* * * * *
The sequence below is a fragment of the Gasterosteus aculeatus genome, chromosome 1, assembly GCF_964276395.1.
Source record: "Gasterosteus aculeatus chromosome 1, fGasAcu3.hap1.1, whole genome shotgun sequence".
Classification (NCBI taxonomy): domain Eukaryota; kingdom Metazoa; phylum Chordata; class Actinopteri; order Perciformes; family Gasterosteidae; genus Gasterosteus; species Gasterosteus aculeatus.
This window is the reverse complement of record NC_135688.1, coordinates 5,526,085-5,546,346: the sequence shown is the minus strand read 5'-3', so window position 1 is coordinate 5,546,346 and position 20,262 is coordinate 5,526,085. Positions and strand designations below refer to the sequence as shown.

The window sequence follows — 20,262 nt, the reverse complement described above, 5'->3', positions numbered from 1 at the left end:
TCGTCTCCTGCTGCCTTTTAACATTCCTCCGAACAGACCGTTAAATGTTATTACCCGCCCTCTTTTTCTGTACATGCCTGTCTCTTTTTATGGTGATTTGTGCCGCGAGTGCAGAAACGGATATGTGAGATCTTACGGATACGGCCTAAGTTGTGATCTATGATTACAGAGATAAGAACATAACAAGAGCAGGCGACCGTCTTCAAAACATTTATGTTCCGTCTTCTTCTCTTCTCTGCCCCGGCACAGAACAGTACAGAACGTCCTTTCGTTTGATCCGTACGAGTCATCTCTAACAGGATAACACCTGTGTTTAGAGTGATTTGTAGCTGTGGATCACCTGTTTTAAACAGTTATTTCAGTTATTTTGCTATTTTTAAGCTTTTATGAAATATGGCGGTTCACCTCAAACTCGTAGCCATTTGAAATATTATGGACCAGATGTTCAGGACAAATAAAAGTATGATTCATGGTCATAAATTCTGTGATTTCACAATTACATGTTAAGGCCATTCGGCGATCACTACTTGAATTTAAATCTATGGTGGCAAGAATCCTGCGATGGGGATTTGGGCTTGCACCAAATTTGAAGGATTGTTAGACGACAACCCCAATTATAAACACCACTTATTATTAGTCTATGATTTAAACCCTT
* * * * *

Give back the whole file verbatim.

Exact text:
The sequence below is a fragment of the Gasterosteus aculeatus genome, chromosome 1, assembly GCF_964276395.1.
Source record: "Gasterosteus aculeatus chromosome 1, fGasAcu3.hap1.1, whole genome shotgun sequence".
Classification (NCBI taxonomy): domain Eukaryota; kingdom Metazoa; phylum Chordata; class Actinopteri; order Perciformes; family Gasterosteidae; genus Gasterosteus; species Gasterosteus aculeatus.
This window is the reverse complement of record NC_135688.1, coordinates 5,526,085-5,546,346: the sequence shown is the minus strand read 5'-3', so window position 1 is coordinate 5,546,346 and position 20,262 is coordinate 5,526,085. Positions and strand designations below refer to the sequence as shown.

The window sequence follows — 20,262 nt, the reverse complement described above, 5'->3', positions numbered from 1 at the left end:
TCGTCTCCTGCTGCCTTTTAACATTCCTCCGAACAGACCGTTAAATGTTATTACCCGCCCTCTTTTTCTGTACATGCCTGTCTCTTTTTATGGTGATTTGTGCCGCGAGTGCAGAAACGGATATGTGAGATCTTACGGATACGGCCTAAGTTGTGATCTATGATTACAGAGATAAGAACATAACAAGAGCAGGCGACCGTCTTCAAAACATTTATGTTCCGTCTTCTTCTCTTCTCTGCCCCGGCACAGAACAGTACAGAACGTCCTTTCGTTTGATCCGTACGAGTCATCTCTAACAGGATAACACCTGTGTTTAGAGTGATTTGTAGCTGTGGATCACCTGTTTTAAACAGTTATTTCAGTTATTTTGCTATTTTTAAGCTTTTATGAAATATGGCGGTTCACCTCAAACTCGTAGCCATTTGAAATATTATGGACCAGATGTTCAGGACAAATAAAAGTATGATTCATGGTCATAAATTCTGTGATTTCACAATTACATGTTAAGGCCATTCGGCGATCACTACTTGAATTTAAATCTATGGTGGCAAGAATCCTGCGATGGGGATTTGGGCTTGCACCAAATTTGAAGGATTGTTAGACGACAACCCCAATTATAAACACCACTTATTATTAGTCTATGATTTAAACCCTT